I’m long overdue to blog about another book, and it makes for a natural follow up to another recent book review here on the blog. I am referring to Biblical Aramaic: A Reader and Handbook. It is mainly aimed at those studying “biblical Aramaic” which means the Aramaic used in books like Daniel. My own interests intersect more with the Aramaic spoken somewhat later, in the time of Jesus, and with dialects relevant to other still later literature I’ve studied in Mandaic and Syriac.
As the Hendrickson blog (i.e. that of the publisher of the volume) emphasizes, this is not a grammar or even a standard textbook of a classic or traditional sort, but a book that seeks to facilitate learning in a way that complements but also goes beyond what you are likely to find in such books. The book is perhaps most like the learning aids I mentioned in another post recently. The biggest difference is that the content is not broken up to be digested in small chunks on a daily basis. Rather the entirety of the Aramaic text found in the Bible, whether the small portions in Genesis and Jeremiah or the longer stretches in Daniel and Ezra, are provided in their entirety. Each page of such text from the Bible in original languages also includes notes explaining forms. The largest part of the book is what follows thereafter, taking the form of extensive lists of vocabulary by frequency, verb forms, and a great many other word lists organized in a variety of ways so that whether you are looking to find and acquaint yourself with all verbs of a particular type, or look up a specific word in a glossary, you can do so.
Let me recommend once again the conversation about this book posted on the Hendrickson blog. And to follow up, let me share a couple of other things related to Aramaic. For one, here’s a puzzler for those who (like me) are primarily focused on researching the New Testament and early Christianity: Why does the Gospel of Matthew have Jesus warn about saying “raca” in a Greek work? Did anyone use this “swear word” in that linguistic environment? I’m not sure I’ve seen this question raised in this term as often as it probably deserves to be. I will share that I remember that I had a Dutch colleague who told me that in the Netherlands they often use English swear words rather casually, saying things that would shock native speakers of English without thinking twice, whereas native Dutch swear words would be avoided by the same people as too vulgar or insulting. I don’t know whether something like that might have happened in the linguistic setting in which the Gospel of Matthew was composed (or that of Jesus, for that matter). But it provides an interesting angle on this typically ignored and neglected question.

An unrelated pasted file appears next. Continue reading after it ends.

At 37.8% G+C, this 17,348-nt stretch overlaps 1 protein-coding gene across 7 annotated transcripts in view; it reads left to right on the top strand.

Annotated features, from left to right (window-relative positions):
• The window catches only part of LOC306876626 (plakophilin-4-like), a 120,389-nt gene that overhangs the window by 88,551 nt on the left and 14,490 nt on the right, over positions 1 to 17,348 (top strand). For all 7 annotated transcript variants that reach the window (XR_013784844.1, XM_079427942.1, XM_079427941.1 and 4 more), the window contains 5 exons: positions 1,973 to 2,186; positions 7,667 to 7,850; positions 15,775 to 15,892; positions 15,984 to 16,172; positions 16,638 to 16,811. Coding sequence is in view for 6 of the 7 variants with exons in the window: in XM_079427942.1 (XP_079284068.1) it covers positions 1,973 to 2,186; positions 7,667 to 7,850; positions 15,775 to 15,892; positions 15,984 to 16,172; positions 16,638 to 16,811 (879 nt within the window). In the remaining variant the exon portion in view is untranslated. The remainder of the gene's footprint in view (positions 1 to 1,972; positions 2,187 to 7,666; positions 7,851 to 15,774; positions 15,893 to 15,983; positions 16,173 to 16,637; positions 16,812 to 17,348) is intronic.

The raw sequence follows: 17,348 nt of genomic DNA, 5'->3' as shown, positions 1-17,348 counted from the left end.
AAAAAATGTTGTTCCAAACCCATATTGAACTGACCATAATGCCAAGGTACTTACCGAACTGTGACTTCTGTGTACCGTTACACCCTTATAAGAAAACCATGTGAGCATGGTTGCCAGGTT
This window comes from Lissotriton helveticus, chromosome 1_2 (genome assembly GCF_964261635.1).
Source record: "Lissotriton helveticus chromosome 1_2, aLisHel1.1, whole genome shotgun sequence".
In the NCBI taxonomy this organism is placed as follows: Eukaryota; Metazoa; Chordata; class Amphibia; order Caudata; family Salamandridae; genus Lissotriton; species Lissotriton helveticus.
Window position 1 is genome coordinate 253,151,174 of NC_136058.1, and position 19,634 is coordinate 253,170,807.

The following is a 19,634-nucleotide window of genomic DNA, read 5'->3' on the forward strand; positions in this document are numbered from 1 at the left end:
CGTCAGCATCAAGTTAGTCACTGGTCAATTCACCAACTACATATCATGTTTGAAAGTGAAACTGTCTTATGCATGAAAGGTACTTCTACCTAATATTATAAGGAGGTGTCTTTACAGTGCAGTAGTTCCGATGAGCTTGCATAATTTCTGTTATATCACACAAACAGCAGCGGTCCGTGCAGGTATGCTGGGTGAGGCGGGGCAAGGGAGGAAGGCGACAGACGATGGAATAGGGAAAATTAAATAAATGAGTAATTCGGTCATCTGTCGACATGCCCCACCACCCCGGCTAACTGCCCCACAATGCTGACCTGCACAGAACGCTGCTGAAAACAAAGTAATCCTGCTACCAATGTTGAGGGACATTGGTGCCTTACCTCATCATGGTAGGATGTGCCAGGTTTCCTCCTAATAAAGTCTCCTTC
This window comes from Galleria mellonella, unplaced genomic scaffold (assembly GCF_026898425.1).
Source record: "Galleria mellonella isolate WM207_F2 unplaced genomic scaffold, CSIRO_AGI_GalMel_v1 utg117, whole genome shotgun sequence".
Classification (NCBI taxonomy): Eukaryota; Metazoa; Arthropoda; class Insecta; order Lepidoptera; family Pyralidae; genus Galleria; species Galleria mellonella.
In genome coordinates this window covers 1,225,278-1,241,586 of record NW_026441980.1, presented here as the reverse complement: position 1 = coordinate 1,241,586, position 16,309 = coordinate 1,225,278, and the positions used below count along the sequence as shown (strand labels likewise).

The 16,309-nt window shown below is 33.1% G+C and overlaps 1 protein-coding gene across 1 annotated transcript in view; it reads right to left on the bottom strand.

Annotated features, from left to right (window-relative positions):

Also related to Aramaic, the world’s only Aramaic gravestones have been found in Northern Jordan, according to the Jordan Times.